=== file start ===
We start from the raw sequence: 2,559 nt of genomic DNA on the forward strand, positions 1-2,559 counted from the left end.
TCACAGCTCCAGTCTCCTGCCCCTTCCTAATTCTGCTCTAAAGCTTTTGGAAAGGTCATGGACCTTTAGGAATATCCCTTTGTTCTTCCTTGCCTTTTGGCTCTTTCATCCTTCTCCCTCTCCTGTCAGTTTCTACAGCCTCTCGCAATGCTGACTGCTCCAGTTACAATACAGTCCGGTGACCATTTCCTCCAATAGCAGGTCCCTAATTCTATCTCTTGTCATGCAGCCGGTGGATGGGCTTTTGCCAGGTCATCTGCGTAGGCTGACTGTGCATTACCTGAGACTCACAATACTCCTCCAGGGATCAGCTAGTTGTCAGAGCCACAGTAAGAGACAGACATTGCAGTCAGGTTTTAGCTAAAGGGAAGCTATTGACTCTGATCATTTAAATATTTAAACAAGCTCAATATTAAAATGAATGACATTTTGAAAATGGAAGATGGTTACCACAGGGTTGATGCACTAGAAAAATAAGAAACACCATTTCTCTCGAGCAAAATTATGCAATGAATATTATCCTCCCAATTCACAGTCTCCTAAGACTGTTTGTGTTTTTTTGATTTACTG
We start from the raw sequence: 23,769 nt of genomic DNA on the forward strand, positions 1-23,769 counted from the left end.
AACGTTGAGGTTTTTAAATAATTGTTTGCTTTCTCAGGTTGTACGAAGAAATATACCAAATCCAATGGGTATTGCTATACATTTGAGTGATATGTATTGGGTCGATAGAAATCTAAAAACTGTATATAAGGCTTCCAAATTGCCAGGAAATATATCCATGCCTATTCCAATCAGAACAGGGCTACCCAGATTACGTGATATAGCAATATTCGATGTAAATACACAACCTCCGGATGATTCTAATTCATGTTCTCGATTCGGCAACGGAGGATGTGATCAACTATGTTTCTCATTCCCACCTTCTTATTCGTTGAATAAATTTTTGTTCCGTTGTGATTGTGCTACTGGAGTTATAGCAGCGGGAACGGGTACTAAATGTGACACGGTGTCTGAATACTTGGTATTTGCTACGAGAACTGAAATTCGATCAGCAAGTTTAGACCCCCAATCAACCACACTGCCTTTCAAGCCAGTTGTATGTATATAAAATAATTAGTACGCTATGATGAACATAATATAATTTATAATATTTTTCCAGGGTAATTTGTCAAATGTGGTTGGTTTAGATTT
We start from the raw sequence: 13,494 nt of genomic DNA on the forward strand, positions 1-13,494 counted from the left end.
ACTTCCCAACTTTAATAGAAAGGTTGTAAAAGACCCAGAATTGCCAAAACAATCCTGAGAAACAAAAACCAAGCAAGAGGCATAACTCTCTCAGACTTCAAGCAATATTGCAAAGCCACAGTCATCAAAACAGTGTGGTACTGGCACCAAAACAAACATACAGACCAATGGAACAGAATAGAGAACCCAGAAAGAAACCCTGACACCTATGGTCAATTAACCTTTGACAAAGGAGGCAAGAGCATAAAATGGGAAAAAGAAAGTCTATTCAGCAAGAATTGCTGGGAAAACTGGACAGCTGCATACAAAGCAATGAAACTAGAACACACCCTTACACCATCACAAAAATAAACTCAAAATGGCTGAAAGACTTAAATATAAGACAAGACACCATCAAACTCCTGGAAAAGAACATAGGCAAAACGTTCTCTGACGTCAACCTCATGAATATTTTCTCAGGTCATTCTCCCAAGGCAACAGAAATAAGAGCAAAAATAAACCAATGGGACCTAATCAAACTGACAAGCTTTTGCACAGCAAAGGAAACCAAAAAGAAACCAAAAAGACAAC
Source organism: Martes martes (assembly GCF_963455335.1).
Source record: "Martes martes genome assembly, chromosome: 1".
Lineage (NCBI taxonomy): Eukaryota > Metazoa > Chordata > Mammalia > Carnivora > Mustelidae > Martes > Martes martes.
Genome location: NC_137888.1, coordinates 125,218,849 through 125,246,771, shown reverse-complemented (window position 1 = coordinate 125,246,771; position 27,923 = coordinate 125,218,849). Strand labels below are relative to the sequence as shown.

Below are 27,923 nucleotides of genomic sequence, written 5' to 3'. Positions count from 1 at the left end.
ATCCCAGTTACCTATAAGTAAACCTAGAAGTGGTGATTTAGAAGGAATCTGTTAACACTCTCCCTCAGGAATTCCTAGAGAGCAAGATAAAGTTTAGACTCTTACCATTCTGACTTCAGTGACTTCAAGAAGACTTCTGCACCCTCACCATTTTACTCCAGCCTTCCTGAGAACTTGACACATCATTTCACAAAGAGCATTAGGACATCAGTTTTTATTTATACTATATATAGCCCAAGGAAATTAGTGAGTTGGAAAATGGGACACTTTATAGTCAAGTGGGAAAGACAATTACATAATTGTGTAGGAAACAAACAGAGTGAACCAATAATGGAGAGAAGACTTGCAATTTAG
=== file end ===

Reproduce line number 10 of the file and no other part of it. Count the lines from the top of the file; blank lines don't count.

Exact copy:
Genome location: NC_137888.1, coordinates 125,218,849 through 125,246,771, shown reverse-complemented (window position 1 = coordinate 125,246,771; position 27,923 = coordinate 125,218,849). Strand labels below are relative to the sequence as shown.